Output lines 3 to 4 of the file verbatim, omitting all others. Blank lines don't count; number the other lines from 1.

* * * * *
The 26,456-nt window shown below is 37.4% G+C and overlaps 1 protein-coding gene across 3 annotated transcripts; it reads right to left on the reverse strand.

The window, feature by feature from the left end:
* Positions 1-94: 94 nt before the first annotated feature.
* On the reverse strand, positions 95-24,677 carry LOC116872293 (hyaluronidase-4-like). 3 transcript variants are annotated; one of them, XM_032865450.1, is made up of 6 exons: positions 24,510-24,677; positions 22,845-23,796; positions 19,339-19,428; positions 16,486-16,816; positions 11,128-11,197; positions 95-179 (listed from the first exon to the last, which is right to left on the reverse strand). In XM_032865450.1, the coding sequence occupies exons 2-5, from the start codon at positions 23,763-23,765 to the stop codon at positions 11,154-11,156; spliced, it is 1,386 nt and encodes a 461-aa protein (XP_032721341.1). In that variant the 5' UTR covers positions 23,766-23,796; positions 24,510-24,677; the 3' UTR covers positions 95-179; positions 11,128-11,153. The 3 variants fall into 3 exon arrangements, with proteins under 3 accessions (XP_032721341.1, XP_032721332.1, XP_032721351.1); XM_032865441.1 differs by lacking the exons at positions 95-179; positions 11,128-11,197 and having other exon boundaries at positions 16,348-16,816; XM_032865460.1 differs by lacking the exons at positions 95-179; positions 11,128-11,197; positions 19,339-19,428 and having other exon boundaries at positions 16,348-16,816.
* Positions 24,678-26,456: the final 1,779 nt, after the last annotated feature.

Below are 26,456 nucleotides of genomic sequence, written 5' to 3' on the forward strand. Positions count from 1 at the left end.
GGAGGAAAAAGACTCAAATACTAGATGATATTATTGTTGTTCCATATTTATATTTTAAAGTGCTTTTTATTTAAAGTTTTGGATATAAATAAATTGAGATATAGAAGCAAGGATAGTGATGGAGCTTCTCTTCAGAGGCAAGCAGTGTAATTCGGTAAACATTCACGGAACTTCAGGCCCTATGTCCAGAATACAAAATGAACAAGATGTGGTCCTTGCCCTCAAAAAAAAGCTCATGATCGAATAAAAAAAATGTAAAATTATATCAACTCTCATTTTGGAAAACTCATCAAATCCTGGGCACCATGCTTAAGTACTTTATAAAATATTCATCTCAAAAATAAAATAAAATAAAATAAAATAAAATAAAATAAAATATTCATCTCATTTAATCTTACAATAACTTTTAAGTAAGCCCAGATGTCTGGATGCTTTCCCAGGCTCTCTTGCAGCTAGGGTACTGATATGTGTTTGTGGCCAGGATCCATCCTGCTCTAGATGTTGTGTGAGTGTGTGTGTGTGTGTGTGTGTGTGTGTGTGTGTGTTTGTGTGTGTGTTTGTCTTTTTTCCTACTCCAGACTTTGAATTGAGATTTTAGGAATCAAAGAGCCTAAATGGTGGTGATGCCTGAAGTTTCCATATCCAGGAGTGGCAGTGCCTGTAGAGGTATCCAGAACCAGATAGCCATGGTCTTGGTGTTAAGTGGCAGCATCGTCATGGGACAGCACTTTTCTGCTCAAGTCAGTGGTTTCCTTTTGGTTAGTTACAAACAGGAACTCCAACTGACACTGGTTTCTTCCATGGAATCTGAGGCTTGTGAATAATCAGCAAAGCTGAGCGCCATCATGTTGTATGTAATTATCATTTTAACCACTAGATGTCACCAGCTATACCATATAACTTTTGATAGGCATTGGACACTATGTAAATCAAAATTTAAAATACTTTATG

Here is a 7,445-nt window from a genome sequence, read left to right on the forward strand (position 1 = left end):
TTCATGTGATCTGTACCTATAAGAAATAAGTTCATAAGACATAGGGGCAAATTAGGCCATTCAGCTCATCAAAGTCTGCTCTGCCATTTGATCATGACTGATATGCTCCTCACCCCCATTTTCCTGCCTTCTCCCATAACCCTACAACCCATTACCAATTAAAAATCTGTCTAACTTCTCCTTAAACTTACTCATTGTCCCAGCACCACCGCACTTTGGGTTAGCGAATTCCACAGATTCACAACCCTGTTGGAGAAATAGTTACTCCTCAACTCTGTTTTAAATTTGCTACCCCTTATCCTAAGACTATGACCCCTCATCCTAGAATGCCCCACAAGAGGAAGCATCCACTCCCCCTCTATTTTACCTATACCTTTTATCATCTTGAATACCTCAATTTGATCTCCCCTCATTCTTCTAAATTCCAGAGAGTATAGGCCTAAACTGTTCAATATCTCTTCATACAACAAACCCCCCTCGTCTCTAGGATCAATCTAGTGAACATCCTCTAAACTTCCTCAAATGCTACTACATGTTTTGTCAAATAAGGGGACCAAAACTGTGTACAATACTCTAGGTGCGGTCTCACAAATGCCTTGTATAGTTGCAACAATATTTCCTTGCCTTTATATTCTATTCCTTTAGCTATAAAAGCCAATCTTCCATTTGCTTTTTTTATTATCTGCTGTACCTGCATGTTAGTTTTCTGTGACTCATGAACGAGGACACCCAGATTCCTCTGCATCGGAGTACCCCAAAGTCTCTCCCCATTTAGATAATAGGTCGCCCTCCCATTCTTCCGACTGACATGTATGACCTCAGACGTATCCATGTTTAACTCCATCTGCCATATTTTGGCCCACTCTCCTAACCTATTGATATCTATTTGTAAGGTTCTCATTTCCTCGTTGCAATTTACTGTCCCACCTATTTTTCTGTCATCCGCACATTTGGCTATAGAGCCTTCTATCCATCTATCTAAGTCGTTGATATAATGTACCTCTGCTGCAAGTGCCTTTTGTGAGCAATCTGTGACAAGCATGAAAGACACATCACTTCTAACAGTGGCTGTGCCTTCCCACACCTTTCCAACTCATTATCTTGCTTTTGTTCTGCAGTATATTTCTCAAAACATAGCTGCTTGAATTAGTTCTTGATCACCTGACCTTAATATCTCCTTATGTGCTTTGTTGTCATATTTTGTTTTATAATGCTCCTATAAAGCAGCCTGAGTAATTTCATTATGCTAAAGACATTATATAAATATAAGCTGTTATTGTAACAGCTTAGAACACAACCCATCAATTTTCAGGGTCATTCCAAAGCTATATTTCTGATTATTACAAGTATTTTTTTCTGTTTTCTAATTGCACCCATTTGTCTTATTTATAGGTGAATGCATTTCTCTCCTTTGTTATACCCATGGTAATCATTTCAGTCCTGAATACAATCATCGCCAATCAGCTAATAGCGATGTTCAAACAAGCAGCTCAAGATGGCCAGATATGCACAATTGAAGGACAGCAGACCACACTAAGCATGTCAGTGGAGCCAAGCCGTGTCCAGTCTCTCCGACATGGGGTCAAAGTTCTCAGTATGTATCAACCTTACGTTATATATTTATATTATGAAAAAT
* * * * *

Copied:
* Positions 1-94: 94 nt before the first annotated feature.
* On the reverse strand, positions 95-24,677 carry LOC116872293 (hyaluronidase-4-like). 3 transcript variants are annotated; one of them, XM_032865450.1, is made up of 6 exons: positions 24,510-24,677; positions 22,845-23,796; positions 19,339-19,428; positions 16,486-16,816; positions 11,128-11,197; positions 95-179 (listed from the first exon to the last, which is right to left on the reverse strand). In XM_032865450.1, the coding sequence occupies exons 2-5, from the start codon at positions 23,763-23,765 to the stop codon at positions 11,154-11,156; spliced, it is 1,386 nt and encodes a 461-aa protein (XP_032721341.1). In that variant the 5' UTR covers positions 23,766-23,796; positions 24,510-24,677; the 3' UTR covers positions 95-179; positions 11,128-11,153. The 3 variants fall into 3 exon arrangements, with proteins under 3 accessions (XP_032721341.1, XP_032721332.1, XP_032721351.1); XM_032865441.1 differs by lacking the exons at positions 95-179; positions 11,128-11,197 and having other exon boundaries at positions 16,348-16,816; XM_032865460.1 differs by lacking the exons at positions 95-179; positions 11,128-11,197; positions 19,339-19,428 and having other exon boundaries at positions 16,348-16,816.